Managing Staff – Finding my Management Style

Clearly going from six to sixteen guestrooms required a period of adjustment. For the first six months or so, I had to relinquish my inner control freak and realize that until we had a handle on what was what, we were going to have to be reactive as opposed to proactive. I could deal with that as I knew that over time, I would gain a better sense of control over day to day operations. What really scared me, though, was managing a staff. I had never managed people before and didn’t know if I’d be any good at it. Any time I had tried to train somebody to do something, I felt bossy and guilty for asking them to do something. I knew that I would have to rely on a staff to help manage the inn properly, so I tried to mimic the management style of the previous owner of the inn who was helping transition us into our new roles.

Here’s a tip: ditch your managing people books and don’t try to imitate someone else’s management style. While the previous owner was a great manager and trained a hard working staff, we have very different personalities and therefore different management styles. The trick for me was finding that style and realizing that by just being myself, I could effectively manage a staff. Here are some techniques that worked for me, but again, I stress that it is important to do what works for you:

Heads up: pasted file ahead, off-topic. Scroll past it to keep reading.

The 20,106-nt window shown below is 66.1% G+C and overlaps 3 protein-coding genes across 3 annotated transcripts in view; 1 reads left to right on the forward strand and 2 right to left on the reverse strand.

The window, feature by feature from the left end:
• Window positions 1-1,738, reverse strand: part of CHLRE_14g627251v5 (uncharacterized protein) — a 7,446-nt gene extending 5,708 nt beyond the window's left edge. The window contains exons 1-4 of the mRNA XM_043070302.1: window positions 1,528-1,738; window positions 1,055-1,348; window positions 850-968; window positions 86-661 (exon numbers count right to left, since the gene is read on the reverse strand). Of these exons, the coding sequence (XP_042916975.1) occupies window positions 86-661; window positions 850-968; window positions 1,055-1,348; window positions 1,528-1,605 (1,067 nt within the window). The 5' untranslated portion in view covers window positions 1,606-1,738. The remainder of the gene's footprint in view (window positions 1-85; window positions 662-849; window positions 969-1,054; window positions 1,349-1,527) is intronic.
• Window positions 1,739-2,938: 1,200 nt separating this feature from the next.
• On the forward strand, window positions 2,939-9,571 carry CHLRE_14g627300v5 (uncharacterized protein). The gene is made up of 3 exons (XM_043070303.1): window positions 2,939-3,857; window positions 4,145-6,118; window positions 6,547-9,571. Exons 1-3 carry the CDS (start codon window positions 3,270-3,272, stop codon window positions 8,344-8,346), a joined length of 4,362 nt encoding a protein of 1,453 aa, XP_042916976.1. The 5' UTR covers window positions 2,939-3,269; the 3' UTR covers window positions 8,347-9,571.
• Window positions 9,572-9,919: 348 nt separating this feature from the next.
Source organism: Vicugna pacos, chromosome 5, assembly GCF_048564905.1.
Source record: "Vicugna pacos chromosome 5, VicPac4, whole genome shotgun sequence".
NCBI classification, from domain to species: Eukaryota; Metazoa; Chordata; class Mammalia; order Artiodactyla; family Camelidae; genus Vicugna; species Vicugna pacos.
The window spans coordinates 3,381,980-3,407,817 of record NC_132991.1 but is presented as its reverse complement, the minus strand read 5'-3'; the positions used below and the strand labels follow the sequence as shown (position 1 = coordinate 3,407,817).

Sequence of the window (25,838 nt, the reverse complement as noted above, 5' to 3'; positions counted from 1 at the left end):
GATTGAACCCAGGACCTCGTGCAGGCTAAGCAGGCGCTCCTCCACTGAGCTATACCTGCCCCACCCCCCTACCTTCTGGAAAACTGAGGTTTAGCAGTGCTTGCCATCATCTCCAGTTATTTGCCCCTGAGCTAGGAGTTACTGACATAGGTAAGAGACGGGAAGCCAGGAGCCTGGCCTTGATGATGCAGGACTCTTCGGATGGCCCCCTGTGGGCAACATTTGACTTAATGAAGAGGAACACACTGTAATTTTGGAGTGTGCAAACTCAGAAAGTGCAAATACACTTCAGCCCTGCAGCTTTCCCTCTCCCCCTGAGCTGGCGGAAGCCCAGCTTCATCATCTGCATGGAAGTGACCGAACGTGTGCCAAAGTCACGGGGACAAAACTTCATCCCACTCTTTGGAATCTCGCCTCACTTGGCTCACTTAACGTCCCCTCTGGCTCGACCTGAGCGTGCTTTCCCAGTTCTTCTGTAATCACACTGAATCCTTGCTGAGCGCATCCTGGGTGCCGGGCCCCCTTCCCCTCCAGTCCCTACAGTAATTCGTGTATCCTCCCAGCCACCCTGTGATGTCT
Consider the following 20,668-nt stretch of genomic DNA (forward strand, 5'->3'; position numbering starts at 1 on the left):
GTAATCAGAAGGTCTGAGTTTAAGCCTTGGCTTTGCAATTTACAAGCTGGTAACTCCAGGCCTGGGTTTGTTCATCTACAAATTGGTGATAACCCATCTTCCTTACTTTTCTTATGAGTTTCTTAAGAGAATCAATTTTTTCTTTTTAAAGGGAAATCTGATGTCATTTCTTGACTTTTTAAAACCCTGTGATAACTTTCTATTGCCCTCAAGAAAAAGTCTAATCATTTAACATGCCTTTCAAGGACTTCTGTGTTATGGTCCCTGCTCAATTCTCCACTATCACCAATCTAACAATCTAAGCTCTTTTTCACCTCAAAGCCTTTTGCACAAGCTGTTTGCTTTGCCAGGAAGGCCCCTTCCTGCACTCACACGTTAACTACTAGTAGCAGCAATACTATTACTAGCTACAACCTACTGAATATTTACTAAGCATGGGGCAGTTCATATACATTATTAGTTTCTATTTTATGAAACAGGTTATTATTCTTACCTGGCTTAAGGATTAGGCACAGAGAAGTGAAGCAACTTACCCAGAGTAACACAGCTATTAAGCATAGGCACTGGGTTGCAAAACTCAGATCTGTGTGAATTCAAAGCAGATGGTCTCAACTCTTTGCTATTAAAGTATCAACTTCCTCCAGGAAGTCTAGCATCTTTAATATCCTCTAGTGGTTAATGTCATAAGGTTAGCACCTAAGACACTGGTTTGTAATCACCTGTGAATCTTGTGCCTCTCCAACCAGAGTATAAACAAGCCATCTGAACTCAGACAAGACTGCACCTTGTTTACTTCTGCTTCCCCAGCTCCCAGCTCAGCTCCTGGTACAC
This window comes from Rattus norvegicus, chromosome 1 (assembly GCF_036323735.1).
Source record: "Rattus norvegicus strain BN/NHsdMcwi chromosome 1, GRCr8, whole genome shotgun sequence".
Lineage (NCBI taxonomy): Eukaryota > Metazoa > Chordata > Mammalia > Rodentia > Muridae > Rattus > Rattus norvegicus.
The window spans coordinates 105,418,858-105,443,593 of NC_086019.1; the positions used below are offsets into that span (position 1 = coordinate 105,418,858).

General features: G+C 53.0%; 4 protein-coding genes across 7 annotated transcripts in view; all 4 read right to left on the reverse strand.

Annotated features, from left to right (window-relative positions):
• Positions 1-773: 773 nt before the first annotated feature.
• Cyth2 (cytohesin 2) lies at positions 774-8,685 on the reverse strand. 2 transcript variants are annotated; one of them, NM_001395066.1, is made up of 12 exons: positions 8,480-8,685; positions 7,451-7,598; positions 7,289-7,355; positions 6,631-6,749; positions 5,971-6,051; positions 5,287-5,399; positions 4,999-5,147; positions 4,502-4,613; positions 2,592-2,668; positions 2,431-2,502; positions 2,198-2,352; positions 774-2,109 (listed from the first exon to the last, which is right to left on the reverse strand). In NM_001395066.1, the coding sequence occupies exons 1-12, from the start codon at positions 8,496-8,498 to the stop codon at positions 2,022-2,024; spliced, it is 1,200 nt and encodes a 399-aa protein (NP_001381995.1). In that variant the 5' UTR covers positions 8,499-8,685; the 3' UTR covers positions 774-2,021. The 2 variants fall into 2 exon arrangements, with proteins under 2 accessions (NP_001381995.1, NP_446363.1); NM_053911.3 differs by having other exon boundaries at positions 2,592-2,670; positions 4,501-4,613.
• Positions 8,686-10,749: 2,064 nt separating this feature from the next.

1. Never ask a member of staff to do something you won’t do. James and I are often found scrubbing pots and pans, serving breakfast, mopping floors, and even pitching in with housekeeping. Not only does it set a good example, but it makes us appreciate our staff and all they do for us.

2. Don’t yell. Just get a really disappointed look on your face when a member of staff does something wrong. We didn’t even realize we were doing this until one of our interns pointed out that James’ “look of disappointment” is far worse than yelling.

3. Have fun at work. Recently one of our interns said she thinks she laughed at work every day since she arrived last June. That means a lot to us – sure there are bound to be moments of stress and frustration. After all, this is work. But if we have a good time, our positive attitude reflects on the level of service we provide to our guests.

4. I remember someone telling me never to make friends with staff. I can’t imagine that person had a very good report with his subordinates (by the way, that’s a really demeaning word). While we maintain some boundaries and authority, we have the whole staff to our house for Thanksgiving and even indulge in the occasional drink after work. When we all feel like family, it makes it much more natural for, say, our chef to help the housekeepers in a pinch and vice versa.

5. Let them make fun of you. Everyone should be able to laugh at their boss – it’s fun. Just recently I spotted a picture of myself on Facebook with the captain “Geeeek” underneath posted by one of our interns. I know it’s all in good fun. And let’s face it, sometimes I really am a geek.

6. Give them authority. We put a huge amount of trust in our staff and rarely look over their shoulders. Sure mistakes are made from time to time, but they’re worth it – not only are they lessons learned, but the trade off of having a sense of ownership and pride outweighs the occasional goof.

Leave a Reply

Your email address will not be published. Required fields are marked *

Latest Posts from our Blog